Digital Feminism in Fiji

Developmental Leadership Program (DLP), Research Paper No. 59

23 Pages Posted: 5 Dec 2018

See all articles by Tait Brimacombe

Tait Brimacombe

Institute for Human Security & Social Change; Developmental Leadership Program (DLP); Department of Anthropology & Development Studies

Glen Finau

University of the South Pacific

Romitesh Kant

The University of the South Pacific, Suva

Jope Tarai

University of the South Pacific

Jason Titifanue

University of the South Pacific; La Trobe University

Date Written: October 1, 2018

Abstract

The research highlights the potential for social media to be used to put pressure on policymakers and to challenge misrepresentations (or lack of discussion) in the mainstream media. Through social media, activists can disseminate information, press releases and alternative narratives to generate public protest. These online campaigns can gain the attention of international media outlets and eventually trigger domestic media coverage.

At the individual level, social media raises activists’ digital consciousness by improving their access to information and alternative narratives. This helps shape their identities and practices.

At the collective level, digital technologies have fostered a virtual community of accountability and transparency for activists. Through digital archives, activists were able to hold themselves and others to account. Social media platforms also enable activists to cultivate networks of solidarity and support, fostering local and global communities of practice. Research participants’ experiences illustrate the strength of these collective identities – begun through ‘offline’ networks and organisations, then expanded and solidified through digital technologies.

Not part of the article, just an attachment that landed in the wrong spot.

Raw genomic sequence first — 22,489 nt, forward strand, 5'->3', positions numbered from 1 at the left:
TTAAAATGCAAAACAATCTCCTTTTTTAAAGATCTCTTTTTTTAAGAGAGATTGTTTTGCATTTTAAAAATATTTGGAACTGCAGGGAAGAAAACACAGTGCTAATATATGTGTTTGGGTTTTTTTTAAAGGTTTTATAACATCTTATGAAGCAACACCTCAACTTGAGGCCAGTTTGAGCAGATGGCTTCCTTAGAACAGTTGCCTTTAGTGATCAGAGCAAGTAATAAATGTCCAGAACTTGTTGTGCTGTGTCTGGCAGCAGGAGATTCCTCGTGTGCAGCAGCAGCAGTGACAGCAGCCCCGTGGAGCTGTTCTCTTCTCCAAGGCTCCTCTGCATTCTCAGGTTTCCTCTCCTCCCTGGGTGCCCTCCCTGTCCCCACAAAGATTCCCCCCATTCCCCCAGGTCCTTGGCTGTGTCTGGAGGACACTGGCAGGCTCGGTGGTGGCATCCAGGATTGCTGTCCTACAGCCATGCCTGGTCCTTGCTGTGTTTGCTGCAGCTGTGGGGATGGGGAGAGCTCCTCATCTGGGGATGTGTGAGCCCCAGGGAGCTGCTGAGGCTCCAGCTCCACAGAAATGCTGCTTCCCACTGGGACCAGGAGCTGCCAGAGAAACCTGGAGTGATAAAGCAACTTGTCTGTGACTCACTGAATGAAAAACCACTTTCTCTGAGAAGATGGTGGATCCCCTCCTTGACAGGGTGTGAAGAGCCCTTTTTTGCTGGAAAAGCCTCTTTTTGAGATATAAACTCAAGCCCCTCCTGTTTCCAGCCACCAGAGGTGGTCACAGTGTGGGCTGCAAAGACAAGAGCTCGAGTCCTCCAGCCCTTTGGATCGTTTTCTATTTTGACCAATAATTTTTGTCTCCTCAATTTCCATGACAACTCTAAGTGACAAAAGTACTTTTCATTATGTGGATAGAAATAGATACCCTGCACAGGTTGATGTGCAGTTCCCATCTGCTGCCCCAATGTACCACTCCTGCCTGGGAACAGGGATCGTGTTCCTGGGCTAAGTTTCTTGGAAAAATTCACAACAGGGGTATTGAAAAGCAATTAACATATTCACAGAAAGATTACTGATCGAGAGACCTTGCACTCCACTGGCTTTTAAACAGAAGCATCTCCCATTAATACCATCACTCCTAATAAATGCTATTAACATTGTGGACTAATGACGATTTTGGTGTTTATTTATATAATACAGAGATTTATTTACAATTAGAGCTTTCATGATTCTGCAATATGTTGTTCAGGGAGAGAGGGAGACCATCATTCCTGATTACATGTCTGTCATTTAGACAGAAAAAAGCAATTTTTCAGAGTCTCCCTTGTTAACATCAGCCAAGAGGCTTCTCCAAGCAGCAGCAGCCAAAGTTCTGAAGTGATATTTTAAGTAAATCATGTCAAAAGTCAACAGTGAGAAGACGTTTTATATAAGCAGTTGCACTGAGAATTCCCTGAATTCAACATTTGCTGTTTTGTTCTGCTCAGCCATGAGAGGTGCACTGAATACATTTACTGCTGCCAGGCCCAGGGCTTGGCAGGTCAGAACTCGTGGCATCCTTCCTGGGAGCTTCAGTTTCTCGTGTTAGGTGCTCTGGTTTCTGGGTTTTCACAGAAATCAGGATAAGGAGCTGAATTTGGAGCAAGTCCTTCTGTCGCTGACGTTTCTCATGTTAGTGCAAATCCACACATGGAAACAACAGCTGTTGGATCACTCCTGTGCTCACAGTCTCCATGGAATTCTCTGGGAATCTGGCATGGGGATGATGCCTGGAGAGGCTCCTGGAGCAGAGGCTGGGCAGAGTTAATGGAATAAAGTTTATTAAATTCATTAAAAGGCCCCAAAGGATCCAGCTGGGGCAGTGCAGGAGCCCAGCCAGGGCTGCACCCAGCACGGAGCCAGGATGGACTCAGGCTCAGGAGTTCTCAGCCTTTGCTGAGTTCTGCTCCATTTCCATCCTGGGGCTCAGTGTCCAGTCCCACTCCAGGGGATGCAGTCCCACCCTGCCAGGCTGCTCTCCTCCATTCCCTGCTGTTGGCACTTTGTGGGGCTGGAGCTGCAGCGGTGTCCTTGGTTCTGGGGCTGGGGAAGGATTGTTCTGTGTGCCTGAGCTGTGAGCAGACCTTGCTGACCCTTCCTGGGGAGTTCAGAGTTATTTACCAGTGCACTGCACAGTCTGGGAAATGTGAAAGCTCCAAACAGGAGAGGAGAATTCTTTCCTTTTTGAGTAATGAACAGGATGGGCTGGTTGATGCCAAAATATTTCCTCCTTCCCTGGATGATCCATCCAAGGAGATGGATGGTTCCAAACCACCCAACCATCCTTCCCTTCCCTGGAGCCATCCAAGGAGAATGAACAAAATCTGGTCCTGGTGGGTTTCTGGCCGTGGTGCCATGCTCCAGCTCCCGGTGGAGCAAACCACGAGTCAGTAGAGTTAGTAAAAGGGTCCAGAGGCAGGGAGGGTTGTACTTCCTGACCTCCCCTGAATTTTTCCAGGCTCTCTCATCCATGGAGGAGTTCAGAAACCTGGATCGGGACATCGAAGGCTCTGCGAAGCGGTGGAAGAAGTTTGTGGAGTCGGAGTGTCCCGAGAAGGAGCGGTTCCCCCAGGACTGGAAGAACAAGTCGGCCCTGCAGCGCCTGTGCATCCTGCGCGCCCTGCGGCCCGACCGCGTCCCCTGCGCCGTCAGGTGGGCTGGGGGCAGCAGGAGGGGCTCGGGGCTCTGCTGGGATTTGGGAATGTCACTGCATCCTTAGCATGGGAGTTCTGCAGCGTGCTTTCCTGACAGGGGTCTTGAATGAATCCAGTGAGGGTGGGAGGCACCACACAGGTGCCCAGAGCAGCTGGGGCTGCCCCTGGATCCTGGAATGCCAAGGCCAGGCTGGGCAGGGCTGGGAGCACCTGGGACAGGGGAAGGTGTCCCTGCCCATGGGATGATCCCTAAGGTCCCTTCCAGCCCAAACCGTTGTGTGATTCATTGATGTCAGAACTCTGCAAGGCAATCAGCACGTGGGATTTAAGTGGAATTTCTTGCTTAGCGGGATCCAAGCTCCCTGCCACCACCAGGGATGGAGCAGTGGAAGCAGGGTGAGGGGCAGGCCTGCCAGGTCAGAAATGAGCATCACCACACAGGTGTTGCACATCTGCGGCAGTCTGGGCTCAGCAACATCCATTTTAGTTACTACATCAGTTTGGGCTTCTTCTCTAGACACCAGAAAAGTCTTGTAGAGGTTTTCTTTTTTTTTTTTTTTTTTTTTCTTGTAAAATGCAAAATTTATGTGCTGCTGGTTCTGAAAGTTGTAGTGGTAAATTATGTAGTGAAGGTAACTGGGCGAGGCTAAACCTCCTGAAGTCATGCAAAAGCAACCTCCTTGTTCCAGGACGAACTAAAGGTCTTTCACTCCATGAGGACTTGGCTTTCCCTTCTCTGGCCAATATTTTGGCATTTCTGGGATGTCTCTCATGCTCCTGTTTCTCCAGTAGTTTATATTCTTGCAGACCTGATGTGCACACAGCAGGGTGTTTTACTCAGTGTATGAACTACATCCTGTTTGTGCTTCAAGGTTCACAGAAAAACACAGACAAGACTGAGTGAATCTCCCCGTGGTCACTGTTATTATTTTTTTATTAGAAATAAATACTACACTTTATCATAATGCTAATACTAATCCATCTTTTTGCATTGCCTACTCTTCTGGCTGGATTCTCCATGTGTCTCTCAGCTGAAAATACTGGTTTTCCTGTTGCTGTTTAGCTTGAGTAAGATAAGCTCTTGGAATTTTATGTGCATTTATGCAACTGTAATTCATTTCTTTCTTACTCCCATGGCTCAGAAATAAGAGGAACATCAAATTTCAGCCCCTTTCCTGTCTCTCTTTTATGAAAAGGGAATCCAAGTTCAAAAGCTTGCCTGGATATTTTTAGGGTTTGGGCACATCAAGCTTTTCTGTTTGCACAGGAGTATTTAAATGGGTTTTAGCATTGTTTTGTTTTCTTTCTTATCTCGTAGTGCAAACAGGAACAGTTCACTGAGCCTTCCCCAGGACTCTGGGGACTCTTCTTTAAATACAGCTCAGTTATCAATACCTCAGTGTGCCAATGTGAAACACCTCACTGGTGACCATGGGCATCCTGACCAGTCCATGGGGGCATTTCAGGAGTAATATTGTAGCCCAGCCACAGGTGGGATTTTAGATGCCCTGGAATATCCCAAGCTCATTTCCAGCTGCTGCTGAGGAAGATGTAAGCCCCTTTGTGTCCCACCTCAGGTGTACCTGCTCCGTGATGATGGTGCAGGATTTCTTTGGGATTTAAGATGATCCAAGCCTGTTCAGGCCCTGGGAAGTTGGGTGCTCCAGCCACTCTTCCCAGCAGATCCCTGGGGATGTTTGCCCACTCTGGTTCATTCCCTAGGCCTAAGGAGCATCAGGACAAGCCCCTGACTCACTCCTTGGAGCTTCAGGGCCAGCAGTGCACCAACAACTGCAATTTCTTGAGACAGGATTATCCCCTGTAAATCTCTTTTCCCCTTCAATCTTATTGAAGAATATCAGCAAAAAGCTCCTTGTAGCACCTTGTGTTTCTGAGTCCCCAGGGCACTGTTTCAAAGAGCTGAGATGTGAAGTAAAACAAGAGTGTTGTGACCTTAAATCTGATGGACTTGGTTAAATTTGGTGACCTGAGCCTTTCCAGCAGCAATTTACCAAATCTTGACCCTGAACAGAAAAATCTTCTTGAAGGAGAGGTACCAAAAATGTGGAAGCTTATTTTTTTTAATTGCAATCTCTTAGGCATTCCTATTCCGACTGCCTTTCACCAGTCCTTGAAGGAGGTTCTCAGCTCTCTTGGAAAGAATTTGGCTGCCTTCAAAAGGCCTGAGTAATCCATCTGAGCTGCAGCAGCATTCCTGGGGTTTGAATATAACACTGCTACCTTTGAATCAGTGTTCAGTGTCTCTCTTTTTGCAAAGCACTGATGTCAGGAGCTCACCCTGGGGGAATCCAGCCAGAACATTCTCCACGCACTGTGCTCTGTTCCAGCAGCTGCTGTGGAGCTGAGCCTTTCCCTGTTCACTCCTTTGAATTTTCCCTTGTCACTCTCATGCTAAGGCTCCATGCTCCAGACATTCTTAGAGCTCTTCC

At the societal level, online campaigns can mobilise public protest.

Keywords: Digital Feminism, Online Activism, Digital Activism

Suggested Citation

Brimacombe, Tait and Finau, Glen and Kant, Romitesh and Tarai, Jope and Titifanue, Jason, Digital Feminism in Fiji (October 1, 2018). Developmental Leadership Program (DLP), Research Paper No. 59. Available at SSRN: https://ssrn.com/abstract=3282838

Tait Brimacombe (Contact Author)

Institute for Human Security & Social Change; Developmental Leadership Program (DLP) ( email )

Department of Economics and Finance
Victoria 3552, 3086
Australia

Department of Anthropology & Development Studies ( email )

No 233 North Terrace, School of Commerce
Adelaide, South Australia 5005
Australia

Glen Finau

University of the South Pacific ( email )

Laucala Campus
Suva
Fiji

Romitesh Kant

The University of the South Pacific, Suva ( email )

Jope Tarai

University of the South Pacific ( email )

Jason Titifanue

University of the South Pacific ( email )

La Trobe University

Institute for Human Security and Social Change
Victoria 3552, 3086
Australia

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